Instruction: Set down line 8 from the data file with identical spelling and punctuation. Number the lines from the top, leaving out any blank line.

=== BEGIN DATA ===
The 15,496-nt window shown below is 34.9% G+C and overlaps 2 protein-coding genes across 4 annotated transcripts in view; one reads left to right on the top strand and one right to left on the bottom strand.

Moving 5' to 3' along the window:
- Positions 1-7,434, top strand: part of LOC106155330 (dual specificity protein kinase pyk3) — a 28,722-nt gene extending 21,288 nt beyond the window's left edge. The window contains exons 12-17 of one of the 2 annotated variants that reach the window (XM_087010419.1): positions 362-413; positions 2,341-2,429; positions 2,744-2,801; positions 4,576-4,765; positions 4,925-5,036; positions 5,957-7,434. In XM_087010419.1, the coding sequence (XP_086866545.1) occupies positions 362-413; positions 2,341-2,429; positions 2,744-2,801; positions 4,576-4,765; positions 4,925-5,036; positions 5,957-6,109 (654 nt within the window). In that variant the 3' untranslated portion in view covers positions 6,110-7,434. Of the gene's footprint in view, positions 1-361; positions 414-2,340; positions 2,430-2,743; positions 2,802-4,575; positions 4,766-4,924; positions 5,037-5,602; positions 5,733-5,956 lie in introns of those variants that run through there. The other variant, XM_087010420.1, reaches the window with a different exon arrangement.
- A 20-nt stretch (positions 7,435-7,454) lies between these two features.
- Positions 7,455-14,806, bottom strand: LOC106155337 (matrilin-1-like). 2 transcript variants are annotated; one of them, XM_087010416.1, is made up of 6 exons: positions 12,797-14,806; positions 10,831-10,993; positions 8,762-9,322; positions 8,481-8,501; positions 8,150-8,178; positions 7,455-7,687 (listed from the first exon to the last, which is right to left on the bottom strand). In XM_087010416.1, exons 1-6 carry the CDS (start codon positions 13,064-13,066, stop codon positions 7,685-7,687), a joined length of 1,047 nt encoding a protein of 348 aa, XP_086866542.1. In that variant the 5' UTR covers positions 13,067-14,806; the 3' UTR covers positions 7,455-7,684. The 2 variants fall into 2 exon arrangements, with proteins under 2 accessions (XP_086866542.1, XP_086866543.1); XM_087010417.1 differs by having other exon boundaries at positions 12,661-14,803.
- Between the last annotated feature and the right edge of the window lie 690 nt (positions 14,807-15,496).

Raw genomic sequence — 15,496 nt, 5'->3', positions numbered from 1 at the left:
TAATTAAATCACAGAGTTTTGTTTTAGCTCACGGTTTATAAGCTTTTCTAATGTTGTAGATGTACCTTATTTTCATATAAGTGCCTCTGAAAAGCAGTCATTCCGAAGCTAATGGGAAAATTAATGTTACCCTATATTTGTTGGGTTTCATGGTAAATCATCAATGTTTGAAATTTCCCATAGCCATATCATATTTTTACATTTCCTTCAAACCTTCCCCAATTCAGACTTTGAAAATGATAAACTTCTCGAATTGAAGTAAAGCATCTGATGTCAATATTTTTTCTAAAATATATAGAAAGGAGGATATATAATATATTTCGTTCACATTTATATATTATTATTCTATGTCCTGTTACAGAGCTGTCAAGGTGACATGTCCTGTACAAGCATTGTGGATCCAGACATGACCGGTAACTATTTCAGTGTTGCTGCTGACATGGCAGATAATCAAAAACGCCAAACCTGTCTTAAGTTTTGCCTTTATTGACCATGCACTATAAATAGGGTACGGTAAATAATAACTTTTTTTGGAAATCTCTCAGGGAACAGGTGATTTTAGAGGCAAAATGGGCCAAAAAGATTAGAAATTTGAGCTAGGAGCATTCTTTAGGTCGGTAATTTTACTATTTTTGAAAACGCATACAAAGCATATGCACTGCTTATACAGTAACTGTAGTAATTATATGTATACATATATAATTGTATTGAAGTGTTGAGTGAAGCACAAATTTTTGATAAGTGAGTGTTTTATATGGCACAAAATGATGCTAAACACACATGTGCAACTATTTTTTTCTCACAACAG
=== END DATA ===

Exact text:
TAATTAAATCACAGAGTTTTGTTTTAGCTCACGGTTTATAAGCTTTTCTAATGTTGTAGATGTACCTTATTTTCATATAAGTGCCTCTGAAAAGCAGTCATTCCGAAGCTAATGGGAAAATTAATGTTACCCTATATTTGTTGGGTTTCATGGTAAATCATCAATGTTTGAAATTTCCCATAGCCATATCATATTTTTACATTTCCTTCAAACCTTCCCCAATTCAGACTTTGAAAATGATAAACTTCTCGAATTGAAGTAAAGCATCTGATGTCAATATTTTTTCTAAAATATATAGAAAGGAGGATATATAATATATTTCGTTCACATTTATATATTATTATTCTATGTCCTGTTACAGAGCTGTCAAGGTGACATGTCCTGTACAAGCATTGTGGATCCAGACATGACCGGTAACTATTTCAGTGTTGCTGCTGACATGGCAGATAATCAAAAACGCCAAACCTGTCTTAAGTTTTGCCTTTATTGACCATGCACTATAAATAGGGTACGGTAAATAATAACTTTTTTTGGAAATCTCTCAGGGAACAGGTGATTTTAGAGGCAAAATGGGCCAAAAAGATTAGAAATTTGAGCTAGGAGCATTCTTTAGGTCGGTAATTTTACTATTTTTGAAAACGCATACAAAGCATATGCACTGCTTATACAGTAACTGTAGTAATTATATGTATACATATATAATTGTATTGAAGTGTTGAGTGAAGCACAAATTTTTGATAAGTGAGTGTTTTATATGGCACAAAATGATGCTAAACACACATGTGCAACTATTTTTTTCTCACAACAG